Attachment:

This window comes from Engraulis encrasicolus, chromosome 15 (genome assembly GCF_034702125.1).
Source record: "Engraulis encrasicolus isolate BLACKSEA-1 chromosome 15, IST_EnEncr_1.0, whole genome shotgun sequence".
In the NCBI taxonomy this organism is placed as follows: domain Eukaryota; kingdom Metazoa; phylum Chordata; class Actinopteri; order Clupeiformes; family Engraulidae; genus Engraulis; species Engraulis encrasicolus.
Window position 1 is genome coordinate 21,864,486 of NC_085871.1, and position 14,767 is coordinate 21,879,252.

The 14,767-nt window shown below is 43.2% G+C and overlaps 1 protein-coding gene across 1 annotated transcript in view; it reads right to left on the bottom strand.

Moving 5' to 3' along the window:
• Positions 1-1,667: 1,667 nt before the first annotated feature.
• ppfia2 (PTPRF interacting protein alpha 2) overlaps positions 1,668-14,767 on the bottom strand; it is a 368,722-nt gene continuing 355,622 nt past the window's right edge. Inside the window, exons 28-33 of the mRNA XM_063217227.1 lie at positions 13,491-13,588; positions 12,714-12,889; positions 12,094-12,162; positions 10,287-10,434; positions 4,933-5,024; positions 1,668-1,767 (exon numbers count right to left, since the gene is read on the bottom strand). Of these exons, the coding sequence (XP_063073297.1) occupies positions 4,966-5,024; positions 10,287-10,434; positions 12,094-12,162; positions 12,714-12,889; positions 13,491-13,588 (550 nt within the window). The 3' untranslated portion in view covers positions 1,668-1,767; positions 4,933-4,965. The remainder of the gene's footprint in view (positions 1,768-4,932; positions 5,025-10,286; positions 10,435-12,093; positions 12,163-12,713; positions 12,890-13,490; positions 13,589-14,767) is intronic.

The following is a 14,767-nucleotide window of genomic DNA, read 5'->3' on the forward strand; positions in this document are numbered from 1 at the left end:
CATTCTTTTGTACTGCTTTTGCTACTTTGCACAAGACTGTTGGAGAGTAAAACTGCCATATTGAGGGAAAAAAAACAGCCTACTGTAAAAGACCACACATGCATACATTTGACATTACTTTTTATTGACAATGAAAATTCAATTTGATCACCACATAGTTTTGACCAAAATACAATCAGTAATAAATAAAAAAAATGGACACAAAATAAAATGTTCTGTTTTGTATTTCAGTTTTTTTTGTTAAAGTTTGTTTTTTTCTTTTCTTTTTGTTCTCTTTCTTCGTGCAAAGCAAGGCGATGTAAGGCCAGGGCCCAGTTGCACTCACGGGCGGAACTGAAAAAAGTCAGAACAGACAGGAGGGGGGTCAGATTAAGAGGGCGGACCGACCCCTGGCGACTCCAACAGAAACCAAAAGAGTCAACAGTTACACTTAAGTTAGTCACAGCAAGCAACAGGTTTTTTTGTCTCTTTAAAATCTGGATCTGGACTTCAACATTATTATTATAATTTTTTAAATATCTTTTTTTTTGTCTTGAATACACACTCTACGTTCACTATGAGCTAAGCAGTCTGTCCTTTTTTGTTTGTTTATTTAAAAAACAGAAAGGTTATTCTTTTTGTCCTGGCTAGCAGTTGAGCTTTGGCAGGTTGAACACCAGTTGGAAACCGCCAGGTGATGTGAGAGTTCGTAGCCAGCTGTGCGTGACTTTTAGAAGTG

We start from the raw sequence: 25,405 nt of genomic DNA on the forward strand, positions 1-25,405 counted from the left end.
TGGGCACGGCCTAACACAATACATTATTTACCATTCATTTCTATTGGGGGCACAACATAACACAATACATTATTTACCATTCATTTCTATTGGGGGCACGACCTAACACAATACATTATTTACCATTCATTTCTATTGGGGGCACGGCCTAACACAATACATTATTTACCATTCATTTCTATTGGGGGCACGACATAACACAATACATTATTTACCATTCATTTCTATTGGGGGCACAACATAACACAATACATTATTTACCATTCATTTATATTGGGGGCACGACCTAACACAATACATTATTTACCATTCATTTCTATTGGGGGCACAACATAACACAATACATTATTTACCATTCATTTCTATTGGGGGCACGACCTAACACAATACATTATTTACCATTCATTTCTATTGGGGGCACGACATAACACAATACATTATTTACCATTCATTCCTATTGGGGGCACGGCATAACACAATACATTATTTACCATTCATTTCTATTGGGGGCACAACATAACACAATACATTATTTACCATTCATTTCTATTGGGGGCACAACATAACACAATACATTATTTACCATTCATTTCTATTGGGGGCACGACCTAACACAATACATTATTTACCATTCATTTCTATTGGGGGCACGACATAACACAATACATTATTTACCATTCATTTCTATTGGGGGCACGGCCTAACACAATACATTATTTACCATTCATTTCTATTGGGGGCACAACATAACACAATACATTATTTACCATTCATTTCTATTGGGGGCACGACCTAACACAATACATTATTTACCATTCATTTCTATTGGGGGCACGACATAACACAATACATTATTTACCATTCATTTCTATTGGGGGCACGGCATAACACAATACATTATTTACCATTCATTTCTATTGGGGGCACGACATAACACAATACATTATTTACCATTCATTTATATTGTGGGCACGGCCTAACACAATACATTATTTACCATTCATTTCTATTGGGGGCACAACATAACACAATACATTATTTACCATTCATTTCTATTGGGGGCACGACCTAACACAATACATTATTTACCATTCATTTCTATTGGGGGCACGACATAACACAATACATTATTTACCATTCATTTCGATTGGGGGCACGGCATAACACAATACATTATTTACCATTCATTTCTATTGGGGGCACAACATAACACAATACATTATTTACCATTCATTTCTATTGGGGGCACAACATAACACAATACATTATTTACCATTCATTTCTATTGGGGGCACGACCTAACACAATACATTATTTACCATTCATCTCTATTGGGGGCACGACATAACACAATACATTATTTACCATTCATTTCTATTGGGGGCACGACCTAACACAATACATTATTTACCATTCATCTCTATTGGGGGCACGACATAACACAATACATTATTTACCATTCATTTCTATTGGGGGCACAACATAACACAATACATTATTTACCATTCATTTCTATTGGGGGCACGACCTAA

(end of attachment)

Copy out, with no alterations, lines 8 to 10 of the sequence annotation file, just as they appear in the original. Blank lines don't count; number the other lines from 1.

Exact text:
• ppfia2 (PTPRF interacting protein alpha 2) overlaps positions 1,668-14,767 on the bottom strand; it is a 368,722-nt gene continuing 355,622 nt past the window's right edge. Inside the window, exons 28-33 of the mRNA XM_063217227.1 lie at positions 13,491-13,588; positions 12,714-12,889; positions 12,094-12,162; positions 10,287-10,434; positions 4,933-5,024; positions 1,668-1,767 (exon numbers count right to left, since the gene is read on the bottom strand). Of these exons, the coding sequence (XP_063073297.1) occupies positions 4,966-5,024; positions 10,287-10,434; positions 12,094-12,162; positions 12,714-12,889; positions 13,491-13,588 (550 nt within the window). The 3' untranslated portion in view covers positions 1,668-1,767; positions 4,933-4,965. The remainder of the gene's footprint in view (positions 1,768-4,932; positions 5,025-10,286; positions 10,435-12,093; positions 12,163-12,713; positions 12,890-13,490; positions 13,589-14,767) is intronic.

The following is a 14,767-nucleotide window of genomic DNA, read 5'->3' on the forward strand; positions in this document are numbered from 1 at the left end:
CATTCTTTTGTACTGCTTTTGCTACTTTGCACAAGACTGTTGGAGAGTAAAACTGCCATATTGAGGGAAAAAAAACAGCCTACTGTAAAAGACCACACATGCATACATTTGACATTACTTTTTATTGACAATGAAAATTCAATTTGATCACCACATAGTTTTGACCAAAATACAATCAGTAATAAATAAAAAAAATGGACACAAAATAAAATGTTCTGTTTTGTATTTCAGTTTTTTTTGTTAAAGTTTGTTTTTTTCTTTTCTTTTTGTTCTCTTTCTTCGTGCAAAGCAAGGCGATGTAAGGCCAGGGCCCAGTTGCACTCACGGGCGGAACTGAAAAAAGTCAGAACAGACAGGAGGGGGGTCAGATTAAGAGGGCGGACCGACCCCTGGCGACTCCAACAGAAACCAAAAGAGTCAACAGTTACACTTAAGTTAGTCACAGCAAGCAACAGGTTTTTTTGTCTCTTTAAAATCTGGATCTGGACTTCAACATTATTATTATAATTTTTTAAATATCTTTTTTTTTGTCTTGAATACACACTCTACGTTCACTATGAGCTAAGCAGTCTGTCCTTTTTTGTTTGTTTATTTAAAAAACAGAAAGGTTATTCTTTTTGTCCTGGCTAGCAGTTGAGCTTTGGCAGGTTGAACACCAGTTGGAAACCGCCAGGTGATGTGAGAGTTCGTAGCCAGCTGTGCGTGACTTTTAGAAGTG